A friend and I went camping in Mendocino County a couple of weeks ago as the Mendocino Complex fire became the largest fire in California history. As we approached Cloverdale, in the heart of Sonoma wine country, we were met with smoky air and legions of fatigued firefighters, some sleeping in their trucks. They’re fighting the L.A. sized inferno in brutal 24-hour shifts. It all feels desperate, particularly for those suffering evacuations or worse. Not to mention, fires are starting much earlier this season, and a mere nine months after the last record-breaking fires.
Not one to shy away from offering suggestions, President Trump weighed in, suggesting we cut down more trees presumably to aid fire-stricken California in the future. Experts agree this is the wrong approach.
Forestry experts largely blame global warming as one main cause. Another is deforestation and younger forests’ inability to resist fire like old-growth forests. As a case in point, younger trees have low-hanging branches that easily catch on fire as well as less fire-resistant bark.
Before the mid-19th century, California was covered with fire-resistant old forests. In the west, the tallest-in-the-world Redwoods covered Mendocino. To the East, the Sierra mountains were thick with the largest-in-the-world Sequoias, with their insulated and fire-resistant bark.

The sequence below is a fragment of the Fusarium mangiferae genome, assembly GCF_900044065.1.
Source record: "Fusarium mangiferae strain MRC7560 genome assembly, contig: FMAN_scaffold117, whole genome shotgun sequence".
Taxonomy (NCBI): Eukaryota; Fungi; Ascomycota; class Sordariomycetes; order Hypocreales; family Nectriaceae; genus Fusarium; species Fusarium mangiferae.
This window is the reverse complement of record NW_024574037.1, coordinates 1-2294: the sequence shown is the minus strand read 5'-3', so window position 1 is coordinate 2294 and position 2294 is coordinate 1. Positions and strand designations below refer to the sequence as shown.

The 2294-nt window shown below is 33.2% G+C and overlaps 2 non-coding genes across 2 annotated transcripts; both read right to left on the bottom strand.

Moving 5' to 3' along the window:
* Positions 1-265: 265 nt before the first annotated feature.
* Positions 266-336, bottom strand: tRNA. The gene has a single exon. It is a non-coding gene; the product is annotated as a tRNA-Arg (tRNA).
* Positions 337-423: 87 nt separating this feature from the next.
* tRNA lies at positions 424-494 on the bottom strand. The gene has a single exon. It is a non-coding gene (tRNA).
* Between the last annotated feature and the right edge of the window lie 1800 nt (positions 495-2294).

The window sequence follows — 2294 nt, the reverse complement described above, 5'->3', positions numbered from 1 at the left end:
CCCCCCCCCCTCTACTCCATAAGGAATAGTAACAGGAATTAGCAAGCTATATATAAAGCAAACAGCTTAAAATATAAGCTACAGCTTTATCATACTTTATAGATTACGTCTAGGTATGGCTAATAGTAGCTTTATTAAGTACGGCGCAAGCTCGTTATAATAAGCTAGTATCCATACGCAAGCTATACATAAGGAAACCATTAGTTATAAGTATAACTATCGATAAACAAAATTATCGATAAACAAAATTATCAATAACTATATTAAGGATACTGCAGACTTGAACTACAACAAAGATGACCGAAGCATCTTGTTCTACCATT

These ‘old growth’ trees rely on forest fires to clear competition and even aid with seed propagation, while younger trees become fuel for the fire.
We left the wine country in search of old trees, driving West to coastal Mendocino. While cutting through via Anderson valley, fumes gave way to fog and what was a mere century ago old Redwood forest, stretching on for hundreds of miles. We came to explore what was left via canoe up the Big River Estuary.
Today, the river’s edge is lined with younger so-called ‘2nd growth trees’. We did find a big old one. It towered above the forest, complete with no low branches. This tree has survived dozens of fires, perhaps some bigger than the record-breaking Mendocino Complex fire (from before record-keeping of course). Somehow it also survived what was once the largest sawmill in the region, that is until a fire burned it down in the early 1900s. We can only speculate that if the Redwood forest was left intact, the fire would have not spread.
On the way back through Anderson Valley, eager to see more Redwoods, we popped into Hendy Woods State Park. The roughly one square mile forest is living proof that Redwood forests are able to resist fires for hundreds, if not thousands, of years.
Standing hundreds of feet tall, these trees are nature’s great feat of material engineering with the stiffness-to-weight of steel. If that was not enough, these forests also sequester CO2. With such remarkable qualities, they should be studied, emulated, and left in the ground as living inspiration. These trees are the epitome of resilience having evolved since the dinosaur era. They’ve survived worse than these forest fires, can’t say as much about the dinosaurs.